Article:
Memórias do Instituto Oswaldo Cruz
Fundação Oswaldo Cruz, Fiocruz
ISSN: 1678-8060
Vol. 94, Num. s1, 1999, pp. 387-393
Oc99207

Mem Inst Oswaldo Cruz, Rio de Janeiro, Vol. 94, Suppl. I: pp. 387-393, 1999

Epidemiology of Chagas Disease in Ecuador. A Brief Review

H Marcelo Aguilar V/**/+, Fernando Abad-Franch/*, José Racines V**,
Aura Paucar C

Instituto `Juan César García', Fundación Internacional de Ciencias Sociales y Salud, Casilla Postal 17-1106292 Quito, Ecuador
*Pathogen Molecular Biology and Biochemistry Unit, Department of Infectious and Tropical Diseases, London School of Hygiene & Tropical Medicine, London, UK
**Instituto Nacional de Higiene y Medicina Tropical `Leopoldo Izquieta Pérez', Quito, Ecuador

+Corresponding author.
Fax:+593-2-455797. E-mail:
fijcg@uio.telconet.net

Received 9 June 1999
Accepted 9 August 1999

Code Number:OC99207

Chagas disease is a complex public health problem that has been underestimated in Ecuador. Here we review the relevant published information, and present unpublished and new data that help to understand the current Chagas disease epidemiological situation and its evolution in the country. Three main characteristics have been identified: (i) persistence of Trypanosoma cruzi transmission in already known foci; (ii) a marked endemicity in some urban areas of Guayaquil; and (iii) the transformation of new Amazon foci into truly endemic areas. The situation in other suspect areas remains uncertain. Five Triatominae species have been implicated in the transmission of T. cruzi to people in Ecuador (Triatoma dimidiata, Rhodnius ecuadoriensis, R. pictipes, R. robustus and Panstrongylus geniculatus), but some others may also play a role in some areas (P. rufotuberculatus, P. howardi, T. carrioni and P. chinai). Other Triatominae reported seem to have little or no epidemiological relevance (T. venosa, T. dispar, Eratyrus mucronatus, E. cuspidatus, P. lignarius and Cavernicola pilosa). High frequency of acute cases and severe chronic disease has been observed. Although cardiomyopathy is more frequent, serious digestive disease is also present. It is estimated that around 120,000-200,000 people may be infected. 2.2 to 3.8 million people are estimated to live under transmission risk conditions.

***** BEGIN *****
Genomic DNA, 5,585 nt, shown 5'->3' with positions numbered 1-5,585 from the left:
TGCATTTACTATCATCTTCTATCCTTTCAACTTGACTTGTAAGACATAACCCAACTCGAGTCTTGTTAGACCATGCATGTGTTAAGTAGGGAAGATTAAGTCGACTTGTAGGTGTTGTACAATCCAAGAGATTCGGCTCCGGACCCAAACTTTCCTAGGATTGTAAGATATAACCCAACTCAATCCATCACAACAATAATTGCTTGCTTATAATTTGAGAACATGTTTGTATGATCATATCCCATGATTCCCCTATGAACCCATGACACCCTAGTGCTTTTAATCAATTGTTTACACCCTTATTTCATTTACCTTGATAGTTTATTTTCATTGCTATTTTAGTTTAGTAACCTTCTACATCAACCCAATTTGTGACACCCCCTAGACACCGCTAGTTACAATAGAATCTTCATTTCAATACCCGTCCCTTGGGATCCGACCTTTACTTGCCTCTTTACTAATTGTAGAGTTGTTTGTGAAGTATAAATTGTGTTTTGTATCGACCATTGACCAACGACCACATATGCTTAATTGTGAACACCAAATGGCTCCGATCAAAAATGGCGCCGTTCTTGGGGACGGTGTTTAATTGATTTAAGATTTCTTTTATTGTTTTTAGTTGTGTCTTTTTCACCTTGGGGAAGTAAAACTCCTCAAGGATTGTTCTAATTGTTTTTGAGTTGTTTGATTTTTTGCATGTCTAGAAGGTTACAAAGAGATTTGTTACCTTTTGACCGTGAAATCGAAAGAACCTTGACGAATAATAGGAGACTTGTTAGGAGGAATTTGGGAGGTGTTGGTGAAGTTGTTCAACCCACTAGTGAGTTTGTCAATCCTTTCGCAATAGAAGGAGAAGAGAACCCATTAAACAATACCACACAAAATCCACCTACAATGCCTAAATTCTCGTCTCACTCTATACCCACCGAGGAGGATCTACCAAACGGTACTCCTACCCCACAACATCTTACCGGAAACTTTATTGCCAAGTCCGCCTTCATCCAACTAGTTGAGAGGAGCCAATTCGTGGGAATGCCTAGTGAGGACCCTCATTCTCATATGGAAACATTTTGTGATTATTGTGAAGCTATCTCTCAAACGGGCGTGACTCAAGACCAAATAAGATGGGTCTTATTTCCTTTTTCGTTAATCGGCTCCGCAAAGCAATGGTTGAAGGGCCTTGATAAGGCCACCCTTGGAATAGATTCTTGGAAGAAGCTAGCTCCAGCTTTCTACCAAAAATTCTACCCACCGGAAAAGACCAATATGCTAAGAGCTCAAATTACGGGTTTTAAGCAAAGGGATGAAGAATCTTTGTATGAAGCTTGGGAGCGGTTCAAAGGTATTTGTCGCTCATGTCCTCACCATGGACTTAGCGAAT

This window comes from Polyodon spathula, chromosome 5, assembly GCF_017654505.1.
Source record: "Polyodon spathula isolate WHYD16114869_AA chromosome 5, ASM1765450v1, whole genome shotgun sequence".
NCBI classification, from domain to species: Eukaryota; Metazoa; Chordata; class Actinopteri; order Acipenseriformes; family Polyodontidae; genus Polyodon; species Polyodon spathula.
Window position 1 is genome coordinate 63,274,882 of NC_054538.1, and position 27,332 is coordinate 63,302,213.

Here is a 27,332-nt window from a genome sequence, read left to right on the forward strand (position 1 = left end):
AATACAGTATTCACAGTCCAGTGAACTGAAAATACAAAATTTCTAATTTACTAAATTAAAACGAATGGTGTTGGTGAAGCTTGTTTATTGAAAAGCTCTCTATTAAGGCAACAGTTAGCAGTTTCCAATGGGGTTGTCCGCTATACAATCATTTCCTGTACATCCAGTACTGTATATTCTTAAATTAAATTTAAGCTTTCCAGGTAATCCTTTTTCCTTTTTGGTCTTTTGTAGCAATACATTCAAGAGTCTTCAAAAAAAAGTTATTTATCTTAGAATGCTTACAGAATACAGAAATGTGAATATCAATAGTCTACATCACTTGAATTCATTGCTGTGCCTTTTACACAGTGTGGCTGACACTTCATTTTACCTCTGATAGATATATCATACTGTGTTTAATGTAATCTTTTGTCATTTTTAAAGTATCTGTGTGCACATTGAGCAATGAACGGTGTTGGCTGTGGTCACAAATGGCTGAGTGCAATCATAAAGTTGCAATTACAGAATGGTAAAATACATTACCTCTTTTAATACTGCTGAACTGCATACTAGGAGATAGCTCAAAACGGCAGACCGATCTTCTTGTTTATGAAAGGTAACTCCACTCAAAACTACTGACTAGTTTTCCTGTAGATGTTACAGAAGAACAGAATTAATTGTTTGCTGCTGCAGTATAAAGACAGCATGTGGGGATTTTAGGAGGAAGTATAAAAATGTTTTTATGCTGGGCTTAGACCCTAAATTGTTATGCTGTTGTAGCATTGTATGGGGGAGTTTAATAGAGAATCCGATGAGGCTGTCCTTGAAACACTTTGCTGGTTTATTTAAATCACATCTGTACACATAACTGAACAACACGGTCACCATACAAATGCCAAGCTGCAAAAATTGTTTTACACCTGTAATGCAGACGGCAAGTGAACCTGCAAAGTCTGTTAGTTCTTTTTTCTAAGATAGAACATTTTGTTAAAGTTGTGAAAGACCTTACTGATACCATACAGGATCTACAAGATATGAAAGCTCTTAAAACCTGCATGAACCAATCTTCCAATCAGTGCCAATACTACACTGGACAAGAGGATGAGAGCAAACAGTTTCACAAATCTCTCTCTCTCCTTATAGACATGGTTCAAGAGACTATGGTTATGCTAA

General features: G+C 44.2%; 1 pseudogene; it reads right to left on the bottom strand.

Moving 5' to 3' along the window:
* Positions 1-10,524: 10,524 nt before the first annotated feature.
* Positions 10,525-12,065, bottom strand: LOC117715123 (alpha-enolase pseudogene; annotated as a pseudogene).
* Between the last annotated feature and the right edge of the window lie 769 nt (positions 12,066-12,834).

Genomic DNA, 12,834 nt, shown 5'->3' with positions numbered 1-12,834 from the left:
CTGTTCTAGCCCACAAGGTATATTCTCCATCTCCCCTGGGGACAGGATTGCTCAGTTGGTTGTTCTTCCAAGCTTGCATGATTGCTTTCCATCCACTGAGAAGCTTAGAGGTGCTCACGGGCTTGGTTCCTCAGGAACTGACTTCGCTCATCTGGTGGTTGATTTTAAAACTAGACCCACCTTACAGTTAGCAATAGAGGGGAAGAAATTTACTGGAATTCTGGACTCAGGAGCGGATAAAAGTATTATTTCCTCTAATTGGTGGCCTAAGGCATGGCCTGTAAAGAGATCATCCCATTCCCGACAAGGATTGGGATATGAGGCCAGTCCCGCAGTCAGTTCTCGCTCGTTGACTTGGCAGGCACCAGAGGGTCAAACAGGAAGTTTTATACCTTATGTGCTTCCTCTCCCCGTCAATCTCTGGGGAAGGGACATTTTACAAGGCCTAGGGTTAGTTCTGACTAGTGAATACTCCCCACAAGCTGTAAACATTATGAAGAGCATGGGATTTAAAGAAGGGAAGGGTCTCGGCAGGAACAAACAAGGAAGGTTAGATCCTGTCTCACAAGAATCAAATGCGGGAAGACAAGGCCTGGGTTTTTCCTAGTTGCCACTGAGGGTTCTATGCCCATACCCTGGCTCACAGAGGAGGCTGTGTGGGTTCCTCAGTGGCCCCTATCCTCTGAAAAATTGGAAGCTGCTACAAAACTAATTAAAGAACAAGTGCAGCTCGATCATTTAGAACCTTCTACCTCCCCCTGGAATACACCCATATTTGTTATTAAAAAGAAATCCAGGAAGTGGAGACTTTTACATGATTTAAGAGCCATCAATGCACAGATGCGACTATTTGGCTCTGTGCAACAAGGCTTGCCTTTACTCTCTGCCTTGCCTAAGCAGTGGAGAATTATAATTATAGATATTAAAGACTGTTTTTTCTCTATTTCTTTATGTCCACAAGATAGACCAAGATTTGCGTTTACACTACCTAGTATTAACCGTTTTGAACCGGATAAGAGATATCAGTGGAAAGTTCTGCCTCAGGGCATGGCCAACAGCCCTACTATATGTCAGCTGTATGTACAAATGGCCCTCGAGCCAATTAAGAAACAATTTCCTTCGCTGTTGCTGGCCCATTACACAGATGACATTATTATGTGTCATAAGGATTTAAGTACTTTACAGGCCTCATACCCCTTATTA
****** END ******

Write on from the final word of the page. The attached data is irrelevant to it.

Key words: Chagas disease - Ecuador - epidemiology - Triatominae - prevalence - clinical traits - review

Epidemiology of Chagas Disease in Ecuador. A Brief Review

The current situation of Chagas disease in Ecuador is the subject of various ongoing epidemiological, entomological and clinical studies. With the aim of summarising the published information available and recent or unpublished data that may be remarkably helpful for researchers and control agents, we undertook a critical review about these crucial topics. Our purpose is to contribute to set the scientific basis necessary to the National Control Programme currently in preparation in Ecuador.

It is estimated that 2.24 to 3.8 million people in all, from a total population of around 11 million, are exposed to the risk of Tripanosoma cruzi transmission. These estimates indicate that 120,000-200,000 people would be infected, with chagasic cardiopathy as the dominant chronic form (Aguilar & Yépez 1996). Previous estimates suggested that only 30,000 people were infected (UNDP/World Bank/WHO TDR 1997).

HISTORICAL OVERVIEW

Some archaeological, pre-Columbian findings from the province of Manabí suggest that Romaña's sign was already known in those areas before the arrival of the Europeans to the coastal region of Ecuador (cf. Alvarez 1984). During the Spanish conquest, some of the Pizarro soldiers suffered from a disease they described as "eye sickness" acquired at the Portoviejo valley in Manabí around 1530. The descriptions resemble the characteristic lesions of Romaña's sign, and Álvarez (1984) attributes them to Chagas disease. This is also consistent with the high frequency of acute forms later recorded in the area.

Stal and Whymper (cf. Campos 1923) reported the presence of the principal vector, Triatoma dimidiata, in the Ecuadorian coastal region in the last century. In 1917, Tamayo established the association between the insect bite and a clinical picture including local inflammation, oedema and fever (Valenzuela 1939).